Healey would lead Geoff Diehl, a former Whitman state lawmaker, 54% to 23%, and Chris Doughty, a Wrentham businessman, 54% to 22% among about 500 likely voters in a November game. , according to this month’s survey.

The poll, conducted over four days last week, had a margin of error of plus or minus 4 percentage points among all residents and 4.4 percentage points among likely voters. He didn’t investigate the GOP primary game, and since the last Suffolk/Globe poll in the spring, Healey’s path has only gotten easier since his last primary opponent, State Senator Sonia Chang -Díaz, ended his campaign in June.

The 600 Massachusetts residents surveyed continued to give Governor Charlie Baker high marks, with 65 percent approving of the work he has done over the past 7½ years, compared to one-fifth disapproving.

Consistent with trends throughout his tenure, the second-term Republican, who is not seeking re-election, was viewed more favorably by Democrats and unregistered voters — with 71% and 66% approving of his work, respectively — only by members of his own party. About 52% of Republicans said they approved of Baker’s handling of his job.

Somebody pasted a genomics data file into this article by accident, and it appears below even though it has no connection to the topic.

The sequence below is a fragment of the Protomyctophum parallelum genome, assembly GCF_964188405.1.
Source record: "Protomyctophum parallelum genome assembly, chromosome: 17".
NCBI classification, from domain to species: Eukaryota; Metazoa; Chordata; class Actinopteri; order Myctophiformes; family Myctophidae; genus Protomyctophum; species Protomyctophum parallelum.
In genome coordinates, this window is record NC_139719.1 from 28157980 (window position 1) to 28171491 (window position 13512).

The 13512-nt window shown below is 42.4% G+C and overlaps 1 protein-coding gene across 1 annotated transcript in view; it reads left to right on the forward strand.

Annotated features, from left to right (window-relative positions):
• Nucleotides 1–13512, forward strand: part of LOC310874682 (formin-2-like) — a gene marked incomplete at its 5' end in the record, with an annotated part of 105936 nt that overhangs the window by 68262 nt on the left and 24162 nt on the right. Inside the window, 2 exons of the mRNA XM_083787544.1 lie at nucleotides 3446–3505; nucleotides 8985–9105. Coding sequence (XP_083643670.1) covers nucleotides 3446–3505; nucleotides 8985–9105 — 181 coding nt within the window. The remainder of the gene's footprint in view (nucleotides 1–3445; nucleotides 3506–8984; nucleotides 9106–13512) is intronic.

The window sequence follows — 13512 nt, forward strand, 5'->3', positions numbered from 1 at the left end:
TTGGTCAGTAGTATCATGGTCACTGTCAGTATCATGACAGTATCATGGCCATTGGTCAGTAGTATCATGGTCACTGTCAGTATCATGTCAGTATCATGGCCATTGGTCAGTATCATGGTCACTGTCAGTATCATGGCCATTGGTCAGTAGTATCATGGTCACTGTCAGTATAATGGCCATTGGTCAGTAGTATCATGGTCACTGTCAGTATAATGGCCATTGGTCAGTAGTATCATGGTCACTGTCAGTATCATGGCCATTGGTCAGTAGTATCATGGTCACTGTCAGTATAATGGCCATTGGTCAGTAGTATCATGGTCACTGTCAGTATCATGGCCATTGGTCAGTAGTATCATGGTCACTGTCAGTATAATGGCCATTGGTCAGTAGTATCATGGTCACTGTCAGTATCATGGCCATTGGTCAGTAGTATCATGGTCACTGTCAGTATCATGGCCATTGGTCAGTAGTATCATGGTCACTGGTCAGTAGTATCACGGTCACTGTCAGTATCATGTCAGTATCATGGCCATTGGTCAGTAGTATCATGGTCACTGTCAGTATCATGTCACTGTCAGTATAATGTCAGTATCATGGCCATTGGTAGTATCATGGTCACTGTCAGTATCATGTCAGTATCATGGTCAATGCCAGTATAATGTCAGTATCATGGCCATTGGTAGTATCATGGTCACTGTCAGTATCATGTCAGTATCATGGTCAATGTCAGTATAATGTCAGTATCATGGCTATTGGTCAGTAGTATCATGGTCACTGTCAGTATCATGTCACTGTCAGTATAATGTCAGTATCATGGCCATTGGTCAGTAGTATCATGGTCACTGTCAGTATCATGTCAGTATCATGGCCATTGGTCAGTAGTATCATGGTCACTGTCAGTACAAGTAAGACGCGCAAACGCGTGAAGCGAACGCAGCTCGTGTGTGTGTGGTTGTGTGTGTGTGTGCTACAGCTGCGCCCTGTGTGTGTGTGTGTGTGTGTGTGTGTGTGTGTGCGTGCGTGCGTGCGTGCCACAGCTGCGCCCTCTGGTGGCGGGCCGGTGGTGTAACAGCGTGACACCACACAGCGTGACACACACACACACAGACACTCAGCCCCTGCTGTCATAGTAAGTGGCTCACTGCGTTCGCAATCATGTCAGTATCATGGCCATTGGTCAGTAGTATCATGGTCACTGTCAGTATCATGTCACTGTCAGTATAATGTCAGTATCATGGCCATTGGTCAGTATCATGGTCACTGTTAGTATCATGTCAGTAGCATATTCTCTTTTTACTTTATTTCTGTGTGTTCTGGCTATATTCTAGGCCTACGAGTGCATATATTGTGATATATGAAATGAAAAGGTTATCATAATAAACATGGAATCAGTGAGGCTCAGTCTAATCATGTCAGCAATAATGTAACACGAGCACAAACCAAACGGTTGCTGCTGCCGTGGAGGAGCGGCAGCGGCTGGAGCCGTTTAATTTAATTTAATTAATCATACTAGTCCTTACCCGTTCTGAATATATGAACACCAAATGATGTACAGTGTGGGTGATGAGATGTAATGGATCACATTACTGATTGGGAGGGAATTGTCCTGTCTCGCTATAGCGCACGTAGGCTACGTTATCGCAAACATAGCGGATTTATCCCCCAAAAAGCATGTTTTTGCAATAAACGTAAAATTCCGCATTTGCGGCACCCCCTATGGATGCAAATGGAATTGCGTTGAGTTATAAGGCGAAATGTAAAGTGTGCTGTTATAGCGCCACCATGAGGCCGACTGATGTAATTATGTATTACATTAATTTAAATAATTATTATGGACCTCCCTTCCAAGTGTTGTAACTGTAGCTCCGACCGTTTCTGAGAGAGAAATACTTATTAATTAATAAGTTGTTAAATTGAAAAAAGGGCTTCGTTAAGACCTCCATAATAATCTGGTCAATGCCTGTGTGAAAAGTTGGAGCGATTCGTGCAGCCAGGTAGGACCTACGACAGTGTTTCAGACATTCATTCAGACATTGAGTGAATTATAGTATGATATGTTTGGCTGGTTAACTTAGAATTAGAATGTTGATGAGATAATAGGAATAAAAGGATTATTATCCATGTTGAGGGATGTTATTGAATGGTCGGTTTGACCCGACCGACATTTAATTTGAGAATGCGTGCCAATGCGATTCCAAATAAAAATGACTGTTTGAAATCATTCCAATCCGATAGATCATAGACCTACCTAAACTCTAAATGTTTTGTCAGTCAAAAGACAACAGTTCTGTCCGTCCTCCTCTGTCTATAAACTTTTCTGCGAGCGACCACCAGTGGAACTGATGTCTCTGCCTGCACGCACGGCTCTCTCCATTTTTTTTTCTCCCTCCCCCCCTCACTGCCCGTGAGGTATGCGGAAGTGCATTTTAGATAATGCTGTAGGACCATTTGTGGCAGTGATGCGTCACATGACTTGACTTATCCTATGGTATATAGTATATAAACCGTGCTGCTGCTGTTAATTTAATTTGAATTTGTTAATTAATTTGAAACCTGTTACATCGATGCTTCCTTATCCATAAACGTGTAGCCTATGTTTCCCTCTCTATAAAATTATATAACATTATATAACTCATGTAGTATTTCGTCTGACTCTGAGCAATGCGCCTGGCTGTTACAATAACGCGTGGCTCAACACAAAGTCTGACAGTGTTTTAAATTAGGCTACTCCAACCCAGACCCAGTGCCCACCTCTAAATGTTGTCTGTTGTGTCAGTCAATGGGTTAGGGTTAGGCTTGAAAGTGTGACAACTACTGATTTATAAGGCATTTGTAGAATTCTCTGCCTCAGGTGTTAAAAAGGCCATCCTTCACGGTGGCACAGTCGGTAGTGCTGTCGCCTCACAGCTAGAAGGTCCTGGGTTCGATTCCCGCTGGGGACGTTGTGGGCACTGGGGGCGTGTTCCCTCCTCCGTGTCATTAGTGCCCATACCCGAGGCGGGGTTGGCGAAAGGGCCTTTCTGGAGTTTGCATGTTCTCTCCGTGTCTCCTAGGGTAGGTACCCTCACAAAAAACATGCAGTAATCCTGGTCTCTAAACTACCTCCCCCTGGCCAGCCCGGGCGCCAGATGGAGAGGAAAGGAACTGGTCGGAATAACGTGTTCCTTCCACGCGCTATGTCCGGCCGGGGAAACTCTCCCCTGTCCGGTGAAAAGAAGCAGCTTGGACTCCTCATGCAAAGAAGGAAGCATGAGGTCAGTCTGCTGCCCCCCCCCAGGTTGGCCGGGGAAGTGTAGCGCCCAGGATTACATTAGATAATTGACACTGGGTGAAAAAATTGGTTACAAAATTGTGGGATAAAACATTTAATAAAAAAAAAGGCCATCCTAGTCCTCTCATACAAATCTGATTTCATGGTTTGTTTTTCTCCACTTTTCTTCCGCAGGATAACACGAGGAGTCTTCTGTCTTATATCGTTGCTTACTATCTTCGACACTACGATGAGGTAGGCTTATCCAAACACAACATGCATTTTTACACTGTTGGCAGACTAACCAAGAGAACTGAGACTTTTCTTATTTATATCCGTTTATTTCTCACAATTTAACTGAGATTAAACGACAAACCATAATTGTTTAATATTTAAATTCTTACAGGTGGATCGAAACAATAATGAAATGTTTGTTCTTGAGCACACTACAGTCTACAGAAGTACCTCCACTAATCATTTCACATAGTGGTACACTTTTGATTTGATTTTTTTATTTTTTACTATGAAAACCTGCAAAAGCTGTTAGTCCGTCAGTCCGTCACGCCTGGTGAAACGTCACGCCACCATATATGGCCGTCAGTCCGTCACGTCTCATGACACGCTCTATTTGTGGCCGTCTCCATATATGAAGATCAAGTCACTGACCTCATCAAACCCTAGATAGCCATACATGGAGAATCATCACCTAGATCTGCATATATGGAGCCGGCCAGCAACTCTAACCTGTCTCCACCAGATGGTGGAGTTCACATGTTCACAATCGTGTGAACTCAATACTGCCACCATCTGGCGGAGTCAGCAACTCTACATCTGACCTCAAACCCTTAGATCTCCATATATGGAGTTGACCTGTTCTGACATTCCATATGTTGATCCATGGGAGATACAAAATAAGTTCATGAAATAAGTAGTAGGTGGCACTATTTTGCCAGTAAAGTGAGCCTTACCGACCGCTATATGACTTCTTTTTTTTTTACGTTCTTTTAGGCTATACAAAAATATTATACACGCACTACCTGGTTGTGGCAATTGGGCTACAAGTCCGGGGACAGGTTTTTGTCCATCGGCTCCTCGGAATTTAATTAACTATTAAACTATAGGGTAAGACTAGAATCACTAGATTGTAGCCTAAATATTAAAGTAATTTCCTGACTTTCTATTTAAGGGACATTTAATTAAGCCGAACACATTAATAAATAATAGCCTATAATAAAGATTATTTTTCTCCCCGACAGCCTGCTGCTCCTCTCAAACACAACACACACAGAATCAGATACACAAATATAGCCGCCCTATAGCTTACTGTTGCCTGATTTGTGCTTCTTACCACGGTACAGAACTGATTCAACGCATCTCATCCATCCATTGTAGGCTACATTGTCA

“I didn’t think Charlie was a bad governor,” said 52-year-old Dedham resident Jeff Light. A Democrat, Light said he was also not opposed to voting for a Republican, “but I certainly can’t vote for the really right-wing people who are galloping today.”

But the governor’s office has faded somewhat from day-to-day importance, ousted by inflationary pressures or fears that a conservative-led Supreme Court that overturned the landmark Roe v. Wade could target other constitutional rights.

The governor’s race is “certainly on my mind, but it doesn’t seem like a priority to me at this point,” said Diane Sullivan, a 48-year-old Medford resident and co-founder of a nonprofit focused on poverty.

The impact of rising prices, particularly of food, is front and center and helping to fuel what she called a “perfect storm” of needs.

“Going to the grocery store is scary these days,” Sullivan said.